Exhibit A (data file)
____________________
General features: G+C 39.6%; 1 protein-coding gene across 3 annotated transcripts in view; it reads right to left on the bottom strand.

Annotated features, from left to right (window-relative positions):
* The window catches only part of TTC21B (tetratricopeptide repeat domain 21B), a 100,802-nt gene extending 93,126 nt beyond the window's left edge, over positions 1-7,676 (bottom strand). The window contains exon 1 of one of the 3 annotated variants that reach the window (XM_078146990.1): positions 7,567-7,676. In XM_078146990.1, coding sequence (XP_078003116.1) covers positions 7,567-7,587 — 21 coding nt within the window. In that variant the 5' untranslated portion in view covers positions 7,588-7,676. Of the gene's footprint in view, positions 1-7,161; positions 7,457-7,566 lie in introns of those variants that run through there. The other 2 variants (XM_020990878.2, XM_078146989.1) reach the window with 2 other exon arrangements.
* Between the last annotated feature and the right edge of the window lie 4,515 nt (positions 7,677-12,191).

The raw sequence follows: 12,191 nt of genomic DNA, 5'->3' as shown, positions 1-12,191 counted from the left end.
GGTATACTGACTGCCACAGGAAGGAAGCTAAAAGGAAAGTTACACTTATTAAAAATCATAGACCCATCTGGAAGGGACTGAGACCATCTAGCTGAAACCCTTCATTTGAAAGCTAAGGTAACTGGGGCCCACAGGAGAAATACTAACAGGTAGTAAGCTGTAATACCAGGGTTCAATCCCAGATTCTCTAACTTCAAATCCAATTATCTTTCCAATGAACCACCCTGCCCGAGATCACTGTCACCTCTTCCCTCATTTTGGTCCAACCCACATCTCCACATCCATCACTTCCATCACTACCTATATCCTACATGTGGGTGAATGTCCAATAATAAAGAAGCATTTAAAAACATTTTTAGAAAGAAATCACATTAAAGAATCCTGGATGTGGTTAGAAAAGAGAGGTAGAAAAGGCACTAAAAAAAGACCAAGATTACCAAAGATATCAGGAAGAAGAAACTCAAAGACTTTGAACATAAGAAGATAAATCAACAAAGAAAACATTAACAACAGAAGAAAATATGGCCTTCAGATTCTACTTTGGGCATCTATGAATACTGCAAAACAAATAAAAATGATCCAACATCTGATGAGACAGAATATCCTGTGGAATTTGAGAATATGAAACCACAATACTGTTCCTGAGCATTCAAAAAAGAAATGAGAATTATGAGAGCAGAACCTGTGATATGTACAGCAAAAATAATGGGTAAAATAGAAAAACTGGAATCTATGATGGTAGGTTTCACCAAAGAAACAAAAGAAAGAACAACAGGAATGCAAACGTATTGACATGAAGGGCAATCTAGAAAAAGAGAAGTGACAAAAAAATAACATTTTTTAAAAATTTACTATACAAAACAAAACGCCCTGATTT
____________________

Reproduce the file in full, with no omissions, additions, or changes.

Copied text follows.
General features: G+C 39.6%; 1 protein-coding gene across 3 annotated transcripts in view; it reads right to left on the bottom strand.

Annotated features, from left to right (window-relative positions):
* The window catches only part of TTC21B (tetratricopeptide repeat domain 21B), a 100,802-nt gene extending 93,126 nt beyond the window's left edge, over positions 1-7,676 (bottom strand). The window contains exon 1 of one of the 3 annotated variants that reach the window (XM_078146990.1): positions 7,567-7,676. In XM_078146990.1, coding sequence (XP_078003116.1) covers positions 7,567-7,587 — 21 coding nt within the window. In that variant the 5' untranslated portion in view covers positions 7,588-7,676. Of the gene's footprint in view, positions 1-7,161; positions 7,457-7,566 lie in introns of those variants that run through there. The other 2 variants (XM_020990878.2, XM_078146989.1) reach the window with 2 other exon arrangements.
* Between the last annotated feature and the right edge of the window lie 4,515 nt (positions 7,677-12,191).

The raw sequence follows: 12,191 nt of genomic DNA, 5'->3' as shown, positions 1-12,191 counted from the left end.
GGTATACTGACTGCCACAGGAAGGAAGCTAAAAGGAAAGTTACACTTATTAAAAATCATAGACCCATCTGGAAGGGACTGAGACCATCTAGCTGAAACCCTTCATTTGAAAGCTAAGGTAACTGGGGCCCACAGGAGAAATACTAACAGGTAGTAAGCTGTAATACCAGGGTTCAATCCCAGATTCTCTAACTTCAAATCCAATTATCTTTCCAATGAACCACCCTGCCCGAGATCACTGTCACCTCTTCCCTCATTTTGGTCCAACCCACATCTCCACATCCATCACTTCCATCACTACCTATATCCTACATGTGGGTGAATGTCCAATAATAAAGAAGCATTTAAAAACATTTTTAGAAAGAAATCACATTAAAGAATCCTGGATGTGGTTAGAAAAGAGAGGTAGAAAAGGCACTAAAAAAAGACCAAGATTACCAAAGATATCAGGAAGAAGAAACTCAAAGACTTTGAACATAAGAAGATAAATCAACAAAGAAAACATTAACAACAGAAGAAAATATGGCCTTCAGATTCTACTTTGGGCATCTATGAATACTGCAAAACAAATAAAAATGATCCAACATCTGATGAGACAGAATATCCTGTGGAATTTGAGAATATGAAACCACAATACTGTTCCTGAGCATTCAAAAAAGAAATGAGAATTATGAGAGCAGAACCTGTGATATGTACAGCAAAAATAATGGGTAAAATAGAAAAACTGGAATCTATGATGGTAGGTTTCACCAAAGAAACAAAAGAAAGAACAACAGGAATGCAAACGTATTGACATGAAGGGCAATCTAGAAAAAGAGAAGTGACAAAAAAATAACATTTTTTAAAAATTTACTATACAAAACAAAACGCCCTGATTT